In the Bertrand model, firm A`s optimal price depends on where it thinks Firm B will set its price. Prices just below the other company receive full market demand, although this choice is not optimal if the other company has prices below marginal costs, as this would result in negative profits. If Company B sets the price below marginal costs, Company A will set the price at the marginal cost. If Company B sets the price above marginal costs, but below the monopoly price, Company A will set the price just below that of Company B. If Company B sets the price above the monopoly price, Company A will set the price at the monopoly level. Cournot duopoly is an economic model that describes an industry structure in which companies compete at the production level. The model assumes that, under U.S. law, price exchange between competitors may also violate cartel law. These include the exchange of prices with the intention of setting prices or the exchange rate which affects the prices set by individual competitors. Evidence that competitors have common prices can be relied upon as evidence of an illegal price agreement. [7] In general, experts advise that competitors avoid agreeing on the price. [8] In the United States, collusion is an illegal practice that greatly discourages its use.

The law of agreements is designed to prevent agreements between companies. This makes it difficult to coordinate and execute an agreement to meet. In addition, in sectors under strict supervision, it is difficult for companies to participate in agreements. An agreement is an agreement between competing companies to obtain higher profits. Agreements generally occur in an oligopolistic industry where the number of sellers is low and the products marketed are homogeneous. Cartel members can agree on price fixing, total industry production, market share, customer distribution, allocation of territories, supply manipulation, creation of common distribution agencies and profit sharing. In 2008 in the United States, LG Display Co., Chunghwa Tubes and Sharp Corp., agreed to plead guilty and pay $585 million in fines[24][25] for conspiracy to fix the prices of lcd boards. Bertrand Duopoly: The diagram shows the reaction function of a company that competes for the price. If P2 (the price set by company 2) is lower than marginal costs, enterprise 1 in marginal prices (P1-MC). If Firm 2 price above MC, but below monopoly prices, company prices 1 just below company 2.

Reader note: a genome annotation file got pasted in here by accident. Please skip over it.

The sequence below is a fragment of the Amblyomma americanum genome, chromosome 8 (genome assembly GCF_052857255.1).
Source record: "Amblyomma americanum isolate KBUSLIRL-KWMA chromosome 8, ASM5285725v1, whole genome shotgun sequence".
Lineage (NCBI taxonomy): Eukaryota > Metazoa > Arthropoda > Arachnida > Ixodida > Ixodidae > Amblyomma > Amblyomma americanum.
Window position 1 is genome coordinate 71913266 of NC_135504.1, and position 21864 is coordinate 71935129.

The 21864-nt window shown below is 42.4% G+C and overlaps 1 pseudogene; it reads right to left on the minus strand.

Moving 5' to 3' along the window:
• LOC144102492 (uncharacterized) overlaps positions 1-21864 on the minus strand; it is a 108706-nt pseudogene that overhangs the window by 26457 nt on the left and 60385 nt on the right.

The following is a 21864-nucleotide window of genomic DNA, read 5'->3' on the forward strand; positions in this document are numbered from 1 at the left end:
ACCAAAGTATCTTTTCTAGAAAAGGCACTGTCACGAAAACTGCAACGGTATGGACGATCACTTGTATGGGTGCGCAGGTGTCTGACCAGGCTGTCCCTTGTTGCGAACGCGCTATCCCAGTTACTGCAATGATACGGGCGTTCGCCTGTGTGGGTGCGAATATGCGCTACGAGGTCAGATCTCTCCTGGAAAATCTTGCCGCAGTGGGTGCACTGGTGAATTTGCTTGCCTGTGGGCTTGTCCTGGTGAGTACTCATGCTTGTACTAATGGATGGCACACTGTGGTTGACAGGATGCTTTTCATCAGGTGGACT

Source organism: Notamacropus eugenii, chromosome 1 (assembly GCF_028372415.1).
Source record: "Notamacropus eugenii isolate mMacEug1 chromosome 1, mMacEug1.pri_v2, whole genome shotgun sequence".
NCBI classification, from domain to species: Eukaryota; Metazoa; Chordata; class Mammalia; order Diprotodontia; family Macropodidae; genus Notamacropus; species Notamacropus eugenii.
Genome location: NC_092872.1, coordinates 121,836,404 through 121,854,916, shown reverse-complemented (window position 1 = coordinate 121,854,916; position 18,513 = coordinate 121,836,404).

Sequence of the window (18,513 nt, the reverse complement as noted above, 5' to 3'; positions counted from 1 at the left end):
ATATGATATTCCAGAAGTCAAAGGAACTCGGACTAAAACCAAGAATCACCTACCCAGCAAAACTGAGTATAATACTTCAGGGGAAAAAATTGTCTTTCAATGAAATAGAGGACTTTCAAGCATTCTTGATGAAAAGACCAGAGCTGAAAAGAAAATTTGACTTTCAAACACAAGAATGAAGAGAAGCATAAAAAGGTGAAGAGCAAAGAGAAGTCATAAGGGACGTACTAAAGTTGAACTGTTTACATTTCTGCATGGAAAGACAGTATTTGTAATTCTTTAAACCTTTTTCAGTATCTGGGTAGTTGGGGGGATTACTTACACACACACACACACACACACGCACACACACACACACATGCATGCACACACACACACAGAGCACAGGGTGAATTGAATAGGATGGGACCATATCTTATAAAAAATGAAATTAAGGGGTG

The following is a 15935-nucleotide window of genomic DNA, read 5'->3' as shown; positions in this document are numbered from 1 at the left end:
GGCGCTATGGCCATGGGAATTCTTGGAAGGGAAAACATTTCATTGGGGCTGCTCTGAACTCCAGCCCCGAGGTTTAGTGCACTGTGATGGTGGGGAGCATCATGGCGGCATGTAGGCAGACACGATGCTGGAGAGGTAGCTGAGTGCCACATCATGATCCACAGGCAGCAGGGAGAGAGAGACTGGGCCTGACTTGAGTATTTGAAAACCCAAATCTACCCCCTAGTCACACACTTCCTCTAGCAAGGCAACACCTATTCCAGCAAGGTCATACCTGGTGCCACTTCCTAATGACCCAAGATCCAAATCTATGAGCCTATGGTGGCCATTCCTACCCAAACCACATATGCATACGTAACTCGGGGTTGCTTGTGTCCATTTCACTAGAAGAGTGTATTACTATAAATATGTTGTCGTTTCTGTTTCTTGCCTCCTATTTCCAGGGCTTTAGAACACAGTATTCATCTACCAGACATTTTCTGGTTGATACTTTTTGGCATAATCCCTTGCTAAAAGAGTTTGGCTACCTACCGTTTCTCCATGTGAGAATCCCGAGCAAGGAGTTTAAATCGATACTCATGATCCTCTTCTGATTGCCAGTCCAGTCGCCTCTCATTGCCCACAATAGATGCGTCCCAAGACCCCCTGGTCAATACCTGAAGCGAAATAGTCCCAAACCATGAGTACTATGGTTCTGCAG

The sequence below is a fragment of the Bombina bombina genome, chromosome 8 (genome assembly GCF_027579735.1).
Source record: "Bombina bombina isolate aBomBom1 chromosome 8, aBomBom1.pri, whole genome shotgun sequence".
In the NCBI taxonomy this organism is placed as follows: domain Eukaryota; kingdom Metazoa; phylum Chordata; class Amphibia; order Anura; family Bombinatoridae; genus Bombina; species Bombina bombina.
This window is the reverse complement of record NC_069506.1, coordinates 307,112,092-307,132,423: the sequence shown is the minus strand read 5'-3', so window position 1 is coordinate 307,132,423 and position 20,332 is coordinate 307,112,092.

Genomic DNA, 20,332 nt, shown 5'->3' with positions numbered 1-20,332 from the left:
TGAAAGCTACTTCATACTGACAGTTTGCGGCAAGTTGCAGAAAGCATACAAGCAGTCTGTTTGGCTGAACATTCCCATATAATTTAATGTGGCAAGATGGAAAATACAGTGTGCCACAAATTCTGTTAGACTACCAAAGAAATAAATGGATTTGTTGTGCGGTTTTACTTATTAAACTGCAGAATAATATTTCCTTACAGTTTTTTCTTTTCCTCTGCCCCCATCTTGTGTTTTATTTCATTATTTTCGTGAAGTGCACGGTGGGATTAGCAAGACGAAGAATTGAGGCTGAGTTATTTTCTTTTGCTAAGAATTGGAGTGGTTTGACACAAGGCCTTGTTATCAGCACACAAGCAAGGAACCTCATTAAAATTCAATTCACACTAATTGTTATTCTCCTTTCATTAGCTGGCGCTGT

When prices are fixed 2 above the monopoly price (PM), fixed price 1 at the monopoly level (P1-PM). In such a scenario, there are a number of plausible reactions and results. If Coca-Cola lowers their prices, Pepsi can follow up to make sure they don`t lose market share. In this situation, the exodus leads to defeat. In other words, due to the initial price decline due to Coca-Cola (betraying the status quo), both companies are likely to see lower profit margins. On the other hand, despite the Coca-Cola gap, Pepsi managed to maintain the price point by sacrificing market share to Coca-Cola, while maintaining the established price point. Detention dilemma scenarios are difficult strategic choices, as any deviation from established competitive practice may result in a decrease in gains and/or market share. In 2010, the EU fined LG Display 215 million euros for its participation in the LCD pricing system. [27] Other companies have been fined a total of 648.9 million euros, including Chimei Innolux, AU Optronics, Chunghwa Picture Tubes Ltd. and HannStar Display Corp. [28] LG Display stated that it was considering imposing the fine. [29] If prices are set between different firms, this can, to some extent, influence consumer choice and affect the small businesses that depend on these suppliers.

[37] Unlike pricing, pricing is a kind of informal collusion that is generally legal. The price leader, sometimes referred to as ”p price